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From Intergovernmental Bargaining to Deliberative Political Processes: The Constitutionalisation of Comitology

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This article argues that the irresistible rise of Comitology is an institutional response to the deep-seated tensions between the dual supranational and intergovernmentalist structure of the Community on the one hand, and its problem-solving tasks on the other. Comitology has accordingly provided a forum in which problems are addressed through evolving and novel processes of interest formation and decision-making. However, neither legal nor political science have been able properly to evaluate the workings of the committee system, both disciplines remaining trapped within normative structures and traditional methodologies ill-suited to the analysis of these institutional innovations. As a consequence, this article advocates the trans-disciplinary study of Comitology, and furthermore argues that the two disciplines might be drawn together by the concept of ‘deliberative supranationalism’: being on the one hand a normative approach which seeks both to preserve the legitimacy of national democracies and to set limits upon the traditional Nation State within a supranational community; and on the other, a theoretical tool which is nonetheless responsive to and accomodating of ‘real-world’ phenomena.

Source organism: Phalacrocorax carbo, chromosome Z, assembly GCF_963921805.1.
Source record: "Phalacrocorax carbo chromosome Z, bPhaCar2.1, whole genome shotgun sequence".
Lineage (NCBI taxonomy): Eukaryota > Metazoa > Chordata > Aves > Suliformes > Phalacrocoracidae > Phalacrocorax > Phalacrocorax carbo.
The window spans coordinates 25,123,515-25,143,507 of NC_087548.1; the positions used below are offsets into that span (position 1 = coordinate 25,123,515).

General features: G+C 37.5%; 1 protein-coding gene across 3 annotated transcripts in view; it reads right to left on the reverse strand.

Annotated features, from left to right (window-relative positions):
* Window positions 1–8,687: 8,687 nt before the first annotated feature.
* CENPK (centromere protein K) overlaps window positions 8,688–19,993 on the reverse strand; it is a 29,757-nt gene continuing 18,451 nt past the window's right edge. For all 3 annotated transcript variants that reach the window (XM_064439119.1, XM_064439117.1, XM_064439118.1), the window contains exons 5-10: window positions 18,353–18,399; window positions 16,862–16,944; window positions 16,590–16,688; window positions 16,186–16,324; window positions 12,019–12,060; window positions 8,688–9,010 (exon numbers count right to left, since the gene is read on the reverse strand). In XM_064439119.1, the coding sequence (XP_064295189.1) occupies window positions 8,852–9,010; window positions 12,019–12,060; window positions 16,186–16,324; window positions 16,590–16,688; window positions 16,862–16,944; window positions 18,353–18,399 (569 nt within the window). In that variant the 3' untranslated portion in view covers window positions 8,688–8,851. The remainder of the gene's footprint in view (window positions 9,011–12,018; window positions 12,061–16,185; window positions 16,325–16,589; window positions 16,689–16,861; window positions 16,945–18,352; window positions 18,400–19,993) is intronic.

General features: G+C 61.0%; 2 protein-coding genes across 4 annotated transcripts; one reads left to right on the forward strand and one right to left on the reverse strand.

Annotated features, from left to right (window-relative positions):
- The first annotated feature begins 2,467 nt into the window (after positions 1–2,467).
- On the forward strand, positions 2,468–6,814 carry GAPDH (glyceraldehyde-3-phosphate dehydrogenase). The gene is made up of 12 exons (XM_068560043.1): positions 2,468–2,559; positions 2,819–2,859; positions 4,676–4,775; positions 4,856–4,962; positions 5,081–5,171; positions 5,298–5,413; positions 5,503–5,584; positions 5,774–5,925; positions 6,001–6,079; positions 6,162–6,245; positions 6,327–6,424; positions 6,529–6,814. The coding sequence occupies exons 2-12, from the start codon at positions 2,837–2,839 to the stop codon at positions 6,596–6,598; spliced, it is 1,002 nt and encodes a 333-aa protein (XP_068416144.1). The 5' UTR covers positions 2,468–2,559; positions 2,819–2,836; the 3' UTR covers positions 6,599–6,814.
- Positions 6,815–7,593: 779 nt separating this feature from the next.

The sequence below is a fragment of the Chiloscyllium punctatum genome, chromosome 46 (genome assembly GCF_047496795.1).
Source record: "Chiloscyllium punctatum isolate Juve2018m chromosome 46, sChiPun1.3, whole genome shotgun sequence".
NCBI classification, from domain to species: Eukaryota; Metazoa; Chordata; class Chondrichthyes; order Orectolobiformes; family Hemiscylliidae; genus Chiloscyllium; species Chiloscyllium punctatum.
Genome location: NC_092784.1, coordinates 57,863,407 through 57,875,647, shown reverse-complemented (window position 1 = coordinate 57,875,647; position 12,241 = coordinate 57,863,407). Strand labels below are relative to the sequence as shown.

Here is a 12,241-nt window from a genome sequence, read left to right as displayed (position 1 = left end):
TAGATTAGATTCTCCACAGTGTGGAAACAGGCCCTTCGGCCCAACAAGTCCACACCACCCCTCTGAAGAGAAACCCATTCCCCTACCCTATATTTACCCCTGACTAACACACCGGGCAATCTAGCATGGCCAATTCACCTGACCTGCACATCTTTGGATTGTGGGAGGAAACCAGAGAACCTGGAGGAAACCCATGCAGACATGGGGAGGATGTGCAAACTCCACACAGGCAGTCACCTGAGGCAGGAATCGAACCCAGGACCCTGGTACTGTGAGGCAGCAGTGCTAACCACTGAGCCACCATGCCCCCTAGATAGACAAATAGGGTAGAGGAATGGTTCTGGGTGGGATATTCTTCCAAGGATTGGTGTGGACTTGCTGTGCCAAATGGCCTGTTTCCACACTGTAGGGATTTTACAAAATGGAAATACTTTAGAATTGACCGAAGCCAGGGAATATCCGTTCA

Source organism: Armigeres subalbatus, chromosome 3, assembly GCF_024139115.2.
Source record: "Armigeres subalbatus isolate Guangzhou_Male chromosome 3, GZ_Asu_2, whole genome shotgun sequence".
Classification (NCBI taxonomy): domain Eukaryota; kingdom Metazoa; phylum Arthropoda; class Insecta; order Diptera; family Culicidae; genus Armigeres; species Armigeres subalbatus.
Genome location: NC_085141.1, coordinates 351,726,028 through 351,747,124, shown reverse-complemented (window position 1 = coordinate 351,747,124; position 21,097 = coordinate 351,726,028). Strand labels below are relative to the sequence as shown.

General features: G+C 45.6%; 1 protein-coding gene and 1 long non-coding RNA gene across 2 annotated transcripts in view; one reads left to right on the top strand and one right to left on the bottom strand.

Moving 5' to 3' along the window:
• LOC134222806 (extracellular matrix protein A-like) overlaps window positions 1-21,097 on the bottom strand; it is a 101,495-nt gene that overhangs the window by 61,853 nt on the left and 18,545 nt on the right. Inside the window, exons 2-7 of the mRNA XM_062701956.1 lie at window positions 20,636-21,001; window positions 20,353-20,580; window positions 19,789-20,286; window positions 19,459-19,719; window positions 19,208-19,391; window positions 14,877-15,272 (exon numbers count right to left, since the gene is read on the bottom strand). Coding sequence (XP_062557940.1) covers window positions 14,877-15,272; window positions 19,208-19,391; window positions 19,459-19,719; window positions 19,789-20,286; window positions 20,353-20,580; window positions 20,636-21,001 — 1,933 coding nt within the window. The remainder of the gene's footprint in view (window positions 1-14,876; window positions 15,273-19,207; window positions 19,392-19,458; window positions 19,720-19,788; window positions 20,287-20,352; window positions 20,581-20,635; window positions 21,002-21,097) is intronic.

Document Type: Research Article


Affiliations: Centre for European Law and Politics, Bremen

Publication date: September 1, 1997


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